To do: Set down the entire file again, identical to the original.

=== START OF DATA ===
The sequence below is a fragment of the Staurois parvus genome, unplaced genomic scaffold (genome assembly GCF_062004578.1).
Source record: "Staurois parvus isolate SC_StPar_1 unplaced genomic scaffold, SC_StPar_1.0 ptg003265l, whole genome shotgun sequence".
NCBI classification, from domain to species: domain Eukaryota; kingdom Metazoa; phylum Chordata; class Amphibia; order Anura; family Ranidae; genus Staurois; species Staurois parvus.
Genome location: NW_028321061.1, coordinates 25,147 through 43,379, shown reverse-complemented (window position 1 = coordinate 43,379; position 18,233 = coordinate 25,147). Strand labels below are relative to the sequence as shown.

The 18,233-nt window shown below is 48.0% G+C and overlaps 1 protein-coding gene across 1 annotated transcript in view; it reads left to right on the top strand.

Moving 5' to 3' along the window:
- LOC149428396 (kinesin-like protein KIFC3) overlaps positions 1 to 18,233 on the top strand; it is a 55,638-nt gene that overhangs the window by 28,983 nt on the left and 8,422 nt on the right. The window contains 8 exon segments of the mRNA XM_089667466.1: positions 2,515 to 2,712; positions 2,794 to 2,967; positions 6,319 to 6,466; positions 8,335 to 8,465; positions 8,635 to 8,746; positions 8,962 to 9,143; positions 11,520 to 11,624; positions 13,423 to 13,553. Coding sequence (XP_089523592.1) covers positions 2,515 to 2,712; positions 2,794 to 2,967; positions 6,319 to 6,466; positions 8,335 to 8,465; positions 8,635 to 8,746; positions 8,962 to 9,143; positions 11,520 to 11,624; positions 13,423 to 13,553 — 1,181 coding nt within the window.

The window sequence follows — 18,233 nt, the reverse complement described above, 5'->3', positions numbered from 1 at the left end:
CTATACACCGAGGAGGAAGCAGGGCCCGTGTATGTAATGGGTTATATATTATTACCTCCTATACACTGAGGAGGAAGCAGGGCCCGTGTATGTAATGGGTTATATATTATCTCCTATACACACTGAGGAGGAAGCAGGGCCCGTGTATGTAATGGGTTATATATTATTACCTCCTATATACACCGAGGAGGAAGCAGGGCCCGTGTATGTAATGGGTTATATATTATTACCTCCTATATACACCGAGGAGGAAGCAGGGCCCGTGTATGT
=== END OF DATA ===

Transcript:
The sequence below is a fragment of the Staurois parvus genome, unplaced genomic scaffold (genome assembly GCF_062004578.1).
Source record: "Staurois parvus isolate SC_StPar_1 unplaced genomic scaffold, SC_StPar_1.0 ptg003265l, whole genome shotgun sequence".
NCBI classification, from domain to species: domain Eukaryota; kingdom Metazoa; phylum Chordata; class Amphibia; order Anura; family Ranidae; genus Staurois; species Staurois parvus.
Genome location: NW_028321061.1, coordinates 25,147 through 43,379, shown reverse-complemented (window position 1 = coordinate 43,379; position 18,233 = coordinate 25,147). Strand labels below are relative to the sequence as shown.

The 18,233-nt window shown below is 48.0% G+C and overlaps 1 protein-coding gene across 1 annotated transcript in view; it reads left to right on the top strand.

Moving 5' to 3' along the window:
- LOC149428396 (kinesin-like protein KIFC3) overlaps positions 1 to 18,233 on the top strand; it is a 55,638-nt gene that overhangs the window by 28,983 nt on the left and 8,422 nt on the right. The window contains 8 exon segments of the mRNA XM_089667466.1: positions 2,515 to 2,712; positions 2,794 to 2,967; positions 6,319 to 6,466; positions 8,335 to 8,465; positions 8,635 to 8,746; positions 8,962 to 9,143; positions 11,520 to 11,624; positions 13,423 to 13,553. Coding sequence (XP_089523592.1) covers positions 2,515 to 2,712; positions 2,794 to 2,967; positions 6,319 to 6,466; positions 8,335 to 8,465; positions 8,635 to 8,746; positions 8,962 to 9,143; positions 11,520 to 11,624; positions 13,423 to 13,553 — 1,181 coding nt within the window.

The window sequence follows — 18,233 nt, the reverse complement described above, 5'->3', positions numbered from 1 at the left end:
CTATACACCGAGGAGGAAGCAGGGCCCGTGTATGTAATGGGTTATATATTATTACCTCCTATACACTGAGGAGGAAGCAGGGCCCGTGTATGTAATGGGTTATATATTATCTCCTATACACACTGAGGAGGAAGCAGGGCCCGTGTATGTAATGGGTTATATATTATTACCTCCTATATACACCGAGGAGGAAGCAGGGCCCGTGTATGTAATGGGTTATATATTATTACCTCCTATATACACCGAGGAGGAAGCAGGGCCCGTGTATGT